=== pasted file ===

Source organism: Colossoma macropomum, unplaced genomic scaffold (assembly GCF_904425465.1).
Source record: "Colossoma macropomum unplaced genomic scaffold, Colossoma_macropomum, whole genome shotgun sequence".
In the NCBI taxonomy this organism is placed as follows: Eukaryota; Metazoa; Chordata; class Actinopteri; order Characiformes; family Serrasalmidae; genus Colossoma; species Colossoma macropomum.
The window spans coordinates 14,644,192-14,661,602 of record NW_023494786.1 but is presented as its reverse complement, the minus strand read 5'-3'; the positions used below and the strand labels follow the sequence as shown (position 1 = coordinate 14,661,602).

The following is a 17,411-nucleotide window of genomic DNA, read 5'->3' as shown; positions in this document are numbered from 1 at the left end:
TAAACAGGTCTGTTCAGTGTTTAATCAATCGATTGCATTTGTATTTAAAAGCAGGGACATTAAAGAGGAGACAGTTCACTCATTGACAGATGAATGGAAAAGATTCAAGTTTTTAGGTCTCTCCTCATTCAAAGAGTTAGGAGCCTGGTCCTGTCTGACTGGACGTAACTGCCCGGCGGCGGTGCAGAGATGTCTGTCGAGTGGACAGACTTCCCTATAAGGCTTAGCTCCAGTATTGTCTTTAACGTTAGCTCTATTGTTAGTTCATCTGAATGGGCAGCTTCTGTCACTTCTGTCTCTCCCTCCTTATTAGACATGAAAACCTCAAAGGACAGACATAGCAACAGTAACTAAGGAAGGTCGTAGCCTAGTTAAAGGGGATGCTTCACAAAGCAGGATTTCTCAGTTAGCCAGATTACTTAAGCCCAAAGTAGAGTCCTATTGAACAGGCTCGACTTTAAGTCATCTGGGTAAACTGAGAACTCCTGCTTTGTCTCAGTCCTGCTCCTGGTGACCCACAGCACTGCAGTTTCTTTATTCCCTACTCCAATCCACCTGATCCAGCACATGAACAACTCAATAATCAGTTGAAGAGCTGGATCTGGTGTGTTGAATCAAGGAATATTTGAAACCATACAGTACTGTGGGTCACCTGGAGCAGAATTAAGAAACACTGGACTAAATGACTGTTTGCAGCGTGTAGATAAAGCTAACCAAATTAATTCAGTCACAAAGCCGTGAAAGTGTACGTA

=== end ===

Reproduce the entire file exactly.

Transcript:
Source organism: Colossoma macropomum, unplaced genomic scaffold (assembly GCF_904425465.1).
Source record: "Colossoma macropomum unplaced genomic scaffold, Colossoma_macropomum, whole genome shotgun sequence".
In the NCBI taxonomy this organism is placed as follows: Eukaryota; Metazoa; Chordata; class Actinopteri; order Characiformes; family Serrasalmidae; genus Colossoma; species Colossoma macropomum.
The window spans coordinates 14,644,192-14,661,602 of record NW_023494786.1 but is presented as its reverse complement, the minus strand read 5'-3'; the positions used below and the strand labels follow the sequence as shown (position 1 = coordinate 14,661,602).

The following is a 17,411-nucleotide window of genomic DNA, read 5'->3' as shown; positions in this document are numbered from 1 at the left end:
TAAACAGGTCTGTTCAGTGTTTAATCAATCGATTGCATTTGTATTTAAAAGCAGGGACATTAAAGAGGAGACAGTTCACTCATTGACAGATGAATGGAAAAGATTCAAGTTTTTAGGTCTCTCCTCATTCAAAGAGTTAGGAGCCTGGTCCTGTCTGACTGGACGTAACTGCCCGGCGGCGGTGCAGAGATGTCTGTCGAGTGGACAGACTTCCCTATAAGGCTTAGCTCCAGTATTGTCTTTAACGTTAGCTCTATTGTTAGTTCATCTGAATGGGCAGCTTCTGTCACTTCTGTCTCTCCCTCCTTATTAGACATGAAAACCTCAAAGGACAGACATAGCAACAGTAACTAAGGAAGGTCGTAGCCTAGTTAAAGGGGATGCTTCACAAAGCAGGATTTCTCAGTTAGCCAGATTACTTAAGCCCAAAGTAGAGTCCTATTGAACAGGCTCGACTTTAAGTCATCTGGGTAAACTGAGAACTCCTGCTTTGTCTCAGTCCTGCTCCTGGTGACCCACAGCACTGCAGTTTCTTTATTCCCTACTCCAATCCACCTGATCCAGCACATGAACAACTCAATAATCAGTTGAAGAGCTGGATCTGGTGTGTTGAATCAAGGAATATTTGAAACCATACAGTACTGTGGGTCACCTGGAGCAGAATTAAGAAACACTGGACTAAATGACTGTTTGCAGCGTGTAGATAAAGCTAACCAAATTAATTCAGTCACAAAGCCGTGAAAGTGTACGTA